(February 21 – March 1)
There’s a well-informed school of musical thought which claims that the first real David Bowie album is The Man Who Sold The World. There are those who might then point out that Bowie actually had a couple of self-titled albums out before then, but people who know what they’re talking about typically feel that The Man Who Sold The World is where “it started to happen” for Bowie.
It’s in similar fashion that Stephen King may have published Carrie first, but it’s Salem’s Lot that better serves as the prototypical Stephen King novel. Both may deal in supernatural forces and tell stories that that end with the destruction of an otherwise innocuous American township, but Salem’s Lot is where the some key tentpoles of the Stephen King Novel truly get driven into the ground.
For starters, it’s a relative chonkster (at 600 pages). It’s filled with characters who come into the tale with an entire life history behind them—and who all get their moments. It’s got a main character who’s an author and, in a slightly darker reflection of King’s real life struggles, this is the first (and far from the last) to feature characters who conspicuously struggle with alcohol.
In the foreword to the edition I read (written in 2005–the foreword that is; not the novel) King ponders his own youthful ambition in trying to combine the classic vampire novel (i.e. Dracula) with the schlock sensibilities of the E.C.Warren comics he grew up reading. It’s somewhat ironic that this was an aspect that I was, in fact, too young too young to pick up on when I first read Salem’s Lot (which may well be the first King novel I ever read … or it may not). There’s a sense that he remains slightly shocked that he had the audacity to attempt such a thing.
While this novel is still better than anything I’m likely to ever write, there are certainly signs of the fledgling novelist at work. The plot is relatively pedestrian (in the sense that it ambles along in uncomplicated fashion towards its conclusion). There are a few too many scenes which revolve around little more than people sitting around and explaining events to one another. There are also adverbs and other literary flourishes which would doubtless get excised from later King novels.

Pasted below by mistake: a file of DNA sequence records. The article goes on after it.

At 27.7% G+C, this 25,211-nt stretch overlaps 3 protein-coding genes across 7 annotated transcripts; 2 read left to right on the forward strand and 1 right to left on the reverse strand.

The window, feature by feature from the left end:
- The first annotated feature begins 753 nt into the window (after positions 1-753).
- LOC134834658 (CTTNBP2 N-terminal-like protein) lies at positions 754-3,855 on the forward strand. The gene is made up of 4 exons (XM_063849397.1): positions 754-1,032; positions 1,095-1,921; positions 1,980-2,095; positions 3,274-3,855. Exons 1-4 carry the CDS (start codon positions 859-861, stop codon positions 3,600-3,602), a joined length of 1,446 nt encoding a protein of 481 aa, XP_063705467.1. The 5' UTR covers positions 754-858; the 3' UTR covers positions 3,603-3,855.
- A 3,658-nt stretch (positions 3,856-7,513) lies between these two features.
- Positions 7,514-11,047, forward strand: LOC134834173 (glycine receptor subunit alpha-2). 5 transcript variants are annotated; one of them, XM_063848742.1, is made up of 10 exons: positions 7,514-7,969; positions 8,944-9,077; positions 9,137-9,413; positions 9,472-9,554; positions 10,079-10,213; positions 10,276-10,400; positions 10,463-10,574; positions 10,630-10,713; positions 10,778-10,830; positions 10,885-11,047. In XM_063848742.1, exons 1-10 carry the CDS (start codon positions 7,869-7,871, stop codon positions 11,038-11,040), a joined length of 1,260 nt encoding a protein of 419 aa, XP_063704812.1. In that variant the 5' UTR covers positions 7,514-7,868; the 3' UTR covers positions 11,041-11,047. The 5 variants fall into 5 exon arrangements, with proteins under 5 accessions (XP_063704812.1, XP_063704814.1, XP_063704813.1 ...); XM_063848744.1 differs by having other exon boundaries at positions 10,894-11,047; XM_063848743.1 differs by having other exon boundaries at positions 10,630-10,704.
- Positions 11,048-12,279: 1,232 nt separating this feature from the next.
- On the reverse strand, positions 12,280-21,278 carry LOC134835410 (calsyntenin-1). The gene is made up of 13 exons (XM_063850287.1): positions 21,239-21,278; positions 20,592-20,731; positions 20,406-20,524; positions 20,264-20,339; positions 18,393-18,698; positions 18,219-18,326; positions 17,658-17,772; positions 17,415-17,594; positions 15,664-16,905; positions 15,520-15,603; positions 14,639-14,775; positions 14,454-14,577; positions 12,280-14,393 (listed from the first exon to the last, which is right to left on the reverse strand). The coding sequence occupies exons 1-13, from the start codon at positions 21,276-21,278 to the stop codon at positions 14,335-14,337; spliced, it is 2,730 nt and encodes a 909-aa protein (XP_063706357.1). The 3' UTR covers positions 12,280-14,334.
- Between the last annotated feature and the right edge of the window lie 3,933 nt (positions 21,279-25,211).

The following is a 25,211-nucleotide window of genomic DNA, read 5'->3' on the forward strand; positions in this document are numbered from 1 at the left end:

That said, there is plenty to admire here. The creeping, fatalistic sense of menace for one thing; and the vivid characterisation. There is a standout chapter chronicling a day in the life of Salem’s Lot, from sunrise to sundown, which flits from character to character and truly makes you feel like a guest in a rich tapestry. I also appreciate that King has never shied away from treading the darkest possible path for many of his characters. There’s never a guaranteed happy ending when you’re in a Stephen King story.
It’s a solid tale and, accordingly, there have been two adaptations of Salem’s Lot starting with the 1979 miniseries starring David Soul, which I remember being fairly decent for it’s time, and may well check out again sometime soon. There was also a 2004 TV adaptation starring Rob Lowe, which until last week I had quite honestly forgotten even existed, and am happy for it to return to that status. I feel there’s definitely potential in here for a good, modern adaption akin to the recent version of The Stand. However, I’m not holding my breath.
One of the goals of this ridiculous project was for me to rediscover the joy of settling down in bed with a good old-fashioned paperback. Reading this one has certainly achieved that, to the point where I was keenly looking forward to each night’s reading session and quite probably staying up later than I should. I certainly enjoyed my visit to Salem’s Lot, even if it didn’t end well for most of its residents.
Next up: who fancies a winter vacation …?
Post-script: the edition of the book that I purchased (the 2011 ‘Iconic Terror’ Hodder edition, to be precise) comes with a few nifty bonus features. First of these is the short story One For The Road, which is also featured in Night Shift, and tells a creepy little tale set three years after the events of Salem’s Lot.
Next comes a more ambitious short story entitled Jerusalem’s Lot (which also appears in Night Shift). In the afterword to the novel, Stephen King writes about how taken he was with the epistolary format when he first read Dracula. It’s fitting, then, that he uses exactly that style for a tale delving into the past of our favourite little undead township. (Intriguingly, this short story is being adapted into a 10 part series starring Adrien Brody, and entitled Chapelwaite, which probably would have been with us by now if not for certain real-world pandemics).
Finally, about 70 pages worth of deleted scenes are included which, while not essential (deleted scenes get deleted for a reason, after all) are an interesting glimpse into different routes and sideroads that the novel could have taken.